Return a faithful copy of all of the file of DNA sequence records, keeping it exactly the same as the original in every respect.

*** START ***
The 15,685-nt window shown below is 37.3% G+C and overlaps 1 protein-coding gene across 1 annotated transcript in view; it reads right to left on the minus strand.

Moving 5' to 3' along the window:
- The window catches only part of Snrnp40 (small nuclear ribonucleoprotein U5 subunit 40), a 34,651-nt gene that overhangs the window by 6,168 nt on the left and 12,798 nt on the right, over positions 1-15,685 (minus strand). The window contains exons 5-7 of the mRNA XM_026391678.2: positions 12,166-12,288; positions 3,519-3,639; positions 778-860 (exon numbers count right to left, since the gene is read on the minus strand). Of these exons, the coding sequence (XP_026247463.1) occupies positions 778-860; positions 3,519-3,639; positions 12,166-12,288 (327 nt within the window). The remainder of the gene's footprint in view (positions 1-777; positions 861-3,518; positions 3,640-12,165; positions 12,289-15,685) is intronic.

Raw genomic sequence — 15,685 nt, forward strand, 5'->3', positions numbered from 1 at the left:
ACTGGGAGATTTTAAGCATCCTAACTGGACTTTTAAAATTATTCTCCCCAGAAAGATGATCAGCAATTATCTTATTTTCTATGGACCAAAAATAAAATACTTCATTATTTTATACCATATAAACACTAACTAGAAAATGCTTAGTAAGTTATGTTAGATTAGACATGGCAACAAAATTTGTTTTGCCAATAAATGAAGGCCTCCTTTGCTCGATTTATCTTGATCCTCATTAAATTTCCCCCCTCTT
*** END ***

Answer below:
The 15,685-nt window shown below is 37.3% G+C and overlaps 1 protein-coding gene across 1 annotated transcript in view; it reads right to left on the minus strand.

Moving 5' to 3' along the window:
- The window catches only part of Snrnp40 (small nuclear ribonucleoprotein U5 subunit 40), a 34,651-nt gene that overhangs the window by 6,168 nt on the left and 12,798 nt on the right, over positions 1-15,685 (minus strand). The window contains exons 5-7 of the mRNA XM_026391678.2: positions 12,166-12,288; positions 3,519-3,639; positions 778-860 (exon numbers count right to left, since the gene is read on the minus strand). Of these exons, the coding sequence (XP_026247463.1) occupies positions 778-860; positions 3,519-3,639; positions 12,166-12,288 (327 nt within the window). The remainder of the gene's footprint in view (positions 1-777; positions 861-3,518; positions 3,640-12,165; positions 12,289-15,685) is intronic.

Raw genomic sequence — 15,685 nt, forward strand, 5'->3', positions numbered from 1 at the left:
ACTGGGAGATTTTAAGCATCCTAACTGGACTTTTAAAATTATTCTCCCCAGAAAGATGATCAGCAATTATCTTATTTTCTATGGACCAAAAATAAAATACTTCATTATTTTATACCATATAAACACTAACTAGAAAATGCTTAGTAAGTTATGTTAGATTAGACATGGCAACAAAATTTGTTTTGCCAATAAATGAAGGCCTCCTTTGCTCGATTTATCTTGATCCTCATTAAATTTCCCCCCTCTT